COLUMBUS, Ohio (AP) — A dispute over swing state Ohio's early voting rules got its first hearing Wednesday before a federal judge, who at times questioned the arguments made by attorneys on both sides of the lawsuit.

U.S. District Judge Peter Economus in Columbus did not rule in the case brought by President Barack Obama's campaign against the state's top elections chief and attorney general. He gave no time frame for a decision, saying only that he would take the matter under advisement.

The case focuses on the legality of an Ohio law cutting three days from the early-voting period for everyone except members of the armed forces and Ohioans living overseas.

Ohio is one of 32 states, plus the District of Columbia, that allow voters to cast an early ballot by mail or in person without having to give a reason.

The Obama campaign and Democrats argue that everyone should have the chance to vote on the weekend and Monday before the Tuesday election. They said a series of legislative changes by state lawmakers arbitrarily eliminated the opportunity for most Ohioans to vote in person on those three days, while giving military or overseas voters the chance to do so.

But in a separate move Wednesday afternoon, Ohio's secretary of state ordered boards of election to be closed on weekends, effectively eliminating two of the early voting days in which members of the military could have cast an in-person ballot when other voters weren't able to. His staff told reporters that no boards had opted to be open those weekend days, and now they can't be.

Bob Bauer, general counsel for Obama for America, had told the judge at the Wednesday morning hearing that for the first time, polling places where people can cast an early ballot in person will be open to some but not all Ohio voters.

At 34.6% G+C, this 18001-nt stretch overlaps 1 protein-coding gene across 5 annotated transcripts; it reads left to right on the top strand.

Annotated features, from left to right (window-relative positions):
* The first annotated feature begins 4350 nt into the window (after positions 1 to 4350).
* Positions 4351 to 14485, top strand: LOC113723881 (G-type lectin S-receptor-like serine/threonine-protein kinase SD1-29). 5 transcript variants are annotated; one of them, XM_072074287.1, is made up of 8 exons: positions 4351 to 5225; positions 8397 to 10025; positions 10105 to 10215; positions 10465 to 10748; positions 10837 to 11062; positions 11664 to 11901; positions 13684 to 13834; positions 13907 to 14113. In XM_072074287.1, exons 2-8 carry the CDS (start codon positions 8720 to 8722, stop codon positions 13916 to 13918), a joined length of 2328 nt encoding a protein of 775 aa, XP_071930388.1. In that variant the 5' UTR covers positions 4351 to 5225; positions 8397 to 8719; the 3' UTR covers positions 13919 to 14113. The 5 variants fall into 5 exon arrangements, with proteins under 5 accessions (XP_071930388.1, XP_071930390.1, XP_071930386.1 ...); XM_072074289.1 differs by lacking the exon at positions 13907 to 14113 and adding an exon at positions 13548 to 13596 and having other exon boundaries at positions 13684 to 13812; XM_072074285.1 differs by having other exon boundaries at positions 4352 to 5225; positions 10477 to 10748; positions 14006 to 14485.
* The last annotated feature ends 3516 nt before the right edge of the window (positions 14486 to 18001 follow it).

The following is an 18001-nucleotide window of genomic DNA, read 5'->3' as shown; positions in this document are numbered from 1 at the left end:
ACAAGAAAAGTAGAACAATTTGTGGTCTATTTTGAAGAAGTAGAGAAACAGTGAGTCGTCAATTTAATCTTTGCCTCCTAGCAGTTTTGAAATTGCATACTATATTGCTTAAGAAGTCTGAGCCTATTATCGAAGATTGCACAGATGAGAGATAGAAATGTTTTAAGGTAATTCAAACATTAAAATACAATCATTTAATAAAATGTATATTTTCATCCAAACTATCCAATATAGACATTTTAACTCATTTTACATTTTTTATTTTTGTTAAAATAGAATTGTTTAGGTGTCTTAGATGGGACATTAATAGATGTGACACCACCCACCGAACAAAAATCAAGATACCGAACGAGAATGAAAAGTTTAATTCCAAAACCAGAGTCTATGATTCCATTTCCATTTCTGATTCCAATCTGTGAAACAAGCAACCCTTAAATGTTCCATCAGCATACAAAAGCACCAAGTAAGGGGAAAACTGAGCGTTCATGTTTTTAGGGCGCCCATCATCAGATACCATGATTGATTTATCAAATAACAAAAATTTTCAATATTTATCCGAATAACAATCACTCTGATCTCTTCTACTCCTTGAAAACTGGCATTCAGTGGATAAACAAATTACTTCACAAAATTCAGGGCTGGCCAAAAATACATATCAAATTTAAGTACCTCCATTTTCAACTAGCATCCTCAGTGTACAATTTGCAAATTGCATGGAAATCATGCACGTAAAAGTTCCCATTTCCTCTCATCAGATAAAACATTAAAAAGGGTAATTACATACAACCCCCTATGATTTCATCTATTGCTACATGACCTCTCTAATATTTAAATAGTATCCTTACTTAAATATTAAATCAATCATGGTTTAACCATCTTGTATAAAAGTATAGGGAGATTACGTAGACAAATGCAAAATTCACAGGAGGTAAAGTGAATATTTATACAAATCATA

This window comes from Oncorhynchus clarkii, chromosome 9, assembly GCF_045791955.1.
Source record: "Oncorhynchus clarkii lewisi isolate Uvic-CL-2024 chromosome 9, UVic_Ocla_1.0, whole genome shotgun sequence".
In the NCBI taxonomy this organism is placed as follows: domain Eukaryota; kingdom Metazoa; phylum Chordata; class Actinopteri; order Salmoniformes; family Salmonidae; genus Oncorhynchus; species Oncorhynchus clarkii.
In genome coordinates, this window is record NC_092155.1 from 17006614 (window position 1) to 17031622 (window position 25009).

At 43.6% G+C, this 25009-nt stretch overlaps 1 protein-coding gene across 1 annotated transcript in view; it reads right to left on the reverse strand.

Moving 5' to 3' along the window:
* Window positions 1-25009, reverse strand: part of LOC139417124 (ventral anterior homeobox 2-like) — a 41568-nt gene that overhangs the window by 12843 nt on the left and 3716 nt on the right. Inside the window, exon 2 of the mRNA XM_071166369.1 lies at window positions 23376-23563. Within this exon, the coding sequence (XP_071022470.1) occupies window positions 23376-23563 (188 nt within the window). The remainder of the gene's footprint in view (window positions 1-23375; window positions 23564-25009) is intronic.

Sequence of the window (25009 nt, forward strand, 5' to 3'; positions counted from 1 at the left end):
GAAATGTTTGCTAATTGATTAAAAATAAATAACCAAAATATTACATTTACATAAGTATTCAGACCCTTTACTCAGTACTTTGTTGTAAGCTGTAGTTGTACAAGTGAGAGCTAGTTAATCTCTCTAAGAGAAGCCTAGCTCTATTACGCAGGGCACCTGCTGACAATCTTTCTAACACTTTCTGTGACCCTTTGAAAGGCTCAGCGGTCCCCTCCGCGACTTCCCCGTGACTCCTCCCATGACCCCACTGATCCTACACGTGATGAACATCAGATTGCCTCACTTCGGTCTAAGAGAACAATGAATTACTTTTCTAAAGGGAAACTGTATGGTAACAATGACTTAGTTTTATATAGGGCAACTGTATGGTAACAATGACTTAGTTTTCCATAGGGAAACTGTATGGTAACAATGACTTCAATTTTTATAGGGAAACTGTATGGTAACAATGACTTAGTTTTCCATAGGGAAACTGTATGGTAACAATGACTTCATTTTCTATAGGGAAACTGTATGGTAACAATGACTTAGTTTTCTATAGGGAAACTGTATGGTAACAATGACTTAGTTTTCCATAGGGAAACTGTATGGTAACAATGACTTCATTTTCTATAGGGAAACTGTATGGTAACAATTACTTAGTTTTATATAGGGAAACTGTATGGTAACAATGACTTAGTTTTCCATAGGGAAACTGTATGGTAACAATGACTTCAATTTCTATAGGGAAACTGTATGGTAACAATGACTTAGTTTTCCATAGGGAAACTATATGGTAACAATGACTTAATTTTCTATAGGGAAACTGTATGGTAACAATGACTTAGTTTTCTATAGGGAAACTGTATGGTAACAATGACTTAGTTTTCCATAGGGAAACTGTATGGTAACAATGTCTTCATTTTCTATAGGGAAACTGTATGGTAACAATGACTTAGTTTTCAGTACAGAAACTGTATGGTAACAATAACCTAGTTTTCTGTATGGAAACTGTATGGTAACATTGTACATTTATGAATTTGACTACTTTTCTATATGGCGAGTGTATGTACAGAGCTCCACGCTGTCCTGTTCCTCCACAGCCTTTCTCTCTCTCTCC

"The effect here is an unprecedented one," Bauer said. He said the vast majority of voters who walk into their open polling place on Monday will find they can't vote.

Economus quickly pointed out to him that Ohioans can cast ballots by other methods — in person on Election Day or by mail beginning 35 days before the election.

The judge told Bauer that the state was "probably one of the most liberal states in the country with regard to voting rights."

"Your honor, I think it is a bedrock principle that when the polls are open they are open to all," Bauer replied.

Bauer said the state could have ended early voting on the Friday evening before the election by taking a different set of steps. But he lamented the process, saying, "This is not the way the state ought to be administering elections or making decisions about closing open polling places."

Lawyers for the state officials also noted the multiple ways voters could cast a ballot this fall. Plus, they argued, members of the armed forces receive other voting accommodations, such as getting absentee ballots sent to them 45 days before the election.

"I really do think it's unfortunate that Obama for America trivializes the differences by saying these are all similarly situated voters," said William Consovoy, an attorney for Secretary of State Jon Husted.

Consovoy also contended lawmakers had a reason for cutting the three days. But he said that it shouldn't matter because the fundamental right to vote was still protected under Ohio law.

"Well, that begs the question, then why change the law that I don't think anyone disputes was effective and efficient, and take steps backward — take a step backwards?" Economus said.

Consovoy replied that state officials wanted leave election boards time to prepare for Election Day. "That is still by far the most significant way that voters vote in Ohio," he said.

Local boards of elections set early voting hours in each of the state's 88 counties, and weekday hours and weekend voting varied.

"We're dealing with a small number of people who are going to actually be utilizing this period," Consovoy said of the three days.

Democrats estimated in their lawsuit that 93,000 people voted during the final three-day window prior to the 2008 election.